OKCoin Agrees to List Blockstack's STX Token in US Following New Network Launch

OKCoin announced it will become the first U.S.-based crypto exchange to list Blockstack PBC’s stacks token (STX).

AccessTimeIconDec 9, 2020 at 1:00 p.m. UTC
Updated Sep 14, 2021 at 10:40 a.m. UTC

OKCoin said it will become the first U.S.-based crypto exchange to list Blockstack PBC’s stacks token (STX).

STX is expected to be available on OKCoin, an exchange with daily volume of around $30 million, as soon as Jan. 14, 2021, upon the completion of the Stacks Blockchain 2.0 launch, the company announced.

"After our compliance team carefully reviewed the Blockstack statement of decentralization and the PoX mechanism, we've concluded it has successfully transitioned from a security to a utility token, and thus OKCoin can and make STX available to U.S. users for the first time," according to OKCoin’s chief compliance officer, Megan Monroe-Coleman, in an email to CoinDesk.

That presumes the U.S. Securities and Exchange Commission doesn't object to the STX transition and so OKCoin can be involved. The implication is explained in detail in a Twitter thread by Marco Santori, chief legal officer at crypto exchange Kraken.

Other than purchasing, trading and a scheduled airdrop of STX to OKCoin’s users, the listing of STX will enable OKCoin users to earn bitcoin as a reward by locking their STX on the Stacks Blockchain 2.0 network. It will be the first token to do so, said Haider Rafique, the chief marketing officer at OKCoin, in an interview with CoinDesk.

On Monday, Blockstack’s co-founder and chief executive, Muneeb Ali, outlined how STX could become a non-security, presumably with the expectation that the SEC wouldn't bring an enforcement action against the company upon completion of the Stacks Blockchain 2.0 and anticipated early next year.

Blockstack and its platform’s utility token STX became famous in 2019 when the company launched the first SEC-approved token sale through the securities market. But with the company retreating from a central role in issuing new STX, it has made the argument the token should no longer be considered a security and thus should become tradable by investors in the U.S.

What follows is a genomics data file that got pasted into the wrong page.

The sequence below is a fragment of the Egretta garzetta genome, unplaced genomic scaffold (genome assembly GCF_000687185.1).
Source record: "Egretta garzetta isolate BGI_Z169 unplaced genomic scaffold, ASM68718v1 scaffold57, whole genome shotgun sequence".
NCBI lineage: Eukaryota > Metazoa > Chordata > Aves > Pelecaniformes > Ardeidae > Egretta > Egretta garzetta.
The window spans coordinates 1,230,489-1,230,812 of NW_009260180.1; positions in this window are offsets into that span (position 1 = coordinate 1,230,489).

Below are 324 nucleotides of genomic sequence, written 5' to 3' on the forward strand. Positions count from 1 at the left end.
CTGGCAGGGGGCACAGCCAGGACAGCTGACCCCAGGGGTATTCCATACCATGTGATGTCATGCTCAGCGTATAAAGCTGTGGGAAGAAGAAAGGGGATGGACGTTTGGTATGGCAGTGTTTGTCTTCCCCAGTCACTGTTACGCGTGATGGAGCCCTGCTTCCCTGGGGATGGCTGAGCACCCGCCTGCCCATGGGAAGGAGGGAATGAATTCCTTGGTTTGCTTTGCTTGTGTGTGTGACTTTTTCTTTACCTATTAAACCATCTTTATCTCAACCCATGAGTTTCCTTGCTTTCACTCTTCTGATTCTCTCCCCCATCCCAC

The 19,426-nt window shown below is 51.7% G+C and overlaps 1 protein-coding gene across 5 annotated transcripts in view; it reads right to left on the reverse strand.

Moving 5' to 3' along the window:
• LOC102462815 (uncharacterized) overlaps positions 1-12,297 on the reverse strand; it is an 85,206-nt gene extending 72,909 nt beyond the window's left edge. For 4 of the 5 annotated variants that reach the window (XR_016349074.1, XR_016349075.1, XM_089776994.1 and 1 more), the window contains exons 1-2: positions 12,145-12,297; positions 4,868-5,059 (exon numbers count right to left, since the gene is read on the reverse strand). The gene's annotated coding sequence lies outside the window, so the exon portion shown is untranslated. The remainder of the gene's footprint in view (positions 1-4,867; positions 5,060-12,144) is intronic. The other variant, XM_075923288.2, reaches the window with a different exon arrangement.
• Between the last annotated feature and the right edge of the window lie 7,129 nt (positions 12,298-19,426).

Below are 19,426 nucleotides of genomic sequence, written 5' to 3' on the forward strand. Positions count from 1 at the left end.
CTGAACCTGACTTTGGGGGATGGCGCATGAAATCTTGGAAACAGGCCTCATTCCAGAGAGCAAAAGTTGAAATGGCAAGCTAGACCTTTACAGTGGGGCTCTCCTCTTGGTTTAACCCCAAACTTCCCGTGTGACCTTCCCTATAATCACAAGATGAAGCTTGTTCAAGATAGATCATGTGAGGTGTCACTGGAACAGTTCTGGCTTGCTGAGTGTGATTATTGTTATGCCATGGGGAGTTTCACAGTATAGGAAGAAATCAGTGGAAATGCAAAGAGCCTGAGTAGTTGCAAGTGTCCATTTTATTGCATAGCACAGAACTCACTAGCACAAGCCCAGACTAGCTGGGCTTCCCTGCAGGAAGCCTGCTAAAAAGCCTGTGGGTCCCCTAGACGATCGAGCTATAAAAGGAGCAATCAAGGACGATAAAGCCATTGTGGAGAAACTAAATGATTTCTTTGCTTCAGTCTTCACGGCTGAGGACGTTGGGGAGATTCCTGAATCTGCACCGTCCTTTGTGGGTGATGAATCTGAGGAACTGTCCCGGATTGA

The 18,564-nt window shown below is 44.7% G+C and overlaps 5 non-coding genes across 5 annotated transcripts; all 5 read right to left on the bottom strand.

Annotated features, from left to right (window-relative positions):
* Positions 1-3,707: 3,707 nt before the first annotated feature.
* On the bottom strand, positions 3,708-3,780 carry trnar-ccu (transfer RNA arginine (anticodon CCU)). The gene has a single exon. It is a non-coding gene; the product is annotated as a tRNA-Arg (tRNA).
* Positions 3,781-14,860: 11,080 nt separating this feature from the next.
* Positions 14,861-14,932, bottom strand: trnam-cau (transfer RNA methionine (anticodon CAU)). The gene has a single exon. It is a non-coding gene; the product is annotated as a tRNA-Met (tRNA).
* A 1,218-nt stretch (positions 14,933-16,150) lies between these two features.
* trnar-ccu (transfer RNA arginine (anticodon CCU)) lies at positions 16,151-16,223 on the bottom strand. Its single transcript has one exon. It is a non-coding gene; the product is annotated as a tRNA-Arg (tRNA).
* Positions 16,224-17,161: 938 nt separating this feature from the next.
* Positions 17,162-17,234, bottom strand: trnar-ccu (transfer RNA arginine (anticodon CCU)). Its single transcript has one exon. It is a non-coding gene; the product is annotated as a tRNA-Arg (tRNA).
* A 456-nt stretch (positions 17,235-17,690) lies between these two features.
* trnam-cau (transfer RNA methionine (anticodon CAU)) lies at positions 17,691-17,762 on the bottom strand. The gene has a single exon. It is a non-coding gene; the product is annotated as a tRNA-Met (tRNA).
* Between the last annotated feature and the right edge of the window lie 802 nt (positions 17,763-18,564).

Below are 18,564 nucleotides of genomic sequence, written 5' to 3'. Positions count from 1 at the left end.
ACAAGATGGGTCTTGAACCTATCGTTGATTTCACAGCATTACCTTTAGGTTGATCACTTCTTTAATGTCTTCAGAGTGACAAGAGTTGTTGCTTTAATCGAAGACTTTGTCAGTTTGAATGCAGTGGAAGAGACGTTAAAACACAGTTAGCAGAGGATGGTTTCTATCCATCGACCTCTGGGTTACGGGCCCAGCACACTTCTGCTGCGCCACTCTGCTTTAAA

“It gives most of these decentralized protocols a framework to operate in a way that they can transition from being a security to ultimately a utility token,” Rafique said. “Blockstack has paved the way in a framework to be able to do so.”

Stepping back, Blockstack aims to rival Google with a suite of decentralized applications that don’t fall prey to the data collection conducted by the Mountain View, Calif., tech giant. Blockstack even rolled out an anti-Google branding campaign in 2019: “Can’t be evil.” To date, however, adoption has remained niche.

OKCoin's aim

In the email to CoinDesk, OKCoin’s Monroe-Coleman said the legal memorandum revealed by Ali shows that retail users and investors in the U.S. can be “more confident in the legitimacy” of Blockstack’s transition from “a regulated security token to an open-source, decentralized blockchain protocol.” 

The partnership between OKCoin and Blockstack came as a result of the two companies’ shared values of building and supporting Bitcoin’s core development, said Rafique, who also worked closely with the team behind Blockstack at his previous company, crypto firm Blockchain.com.

Version 2.0 of the Stacks blockchain will require miners on the network to post bitcoin to mine a block, as CoinDesk previously reported. That bitcoin would then get shared with nodes maintaining a copy of the ledger.

OKCoin, founded in 2013, migrated its core business to San Francisco after a 2018 crypto crackdown by the Chinese government. The exchange has since rebranded itself as a regulatory-friendly exchange with licenses approved in countries including the U.S. and Japan. 

The exchange also launched a funding program earlier this year to support Bitcoin Core developers, whose open-source coding improves the network.

UPDATE (Dec. 9, 2020, 14:17 UTC): This article has updated to clarify the SEC isn't expected to explicitly approve the STX 2.0 token as not a security.


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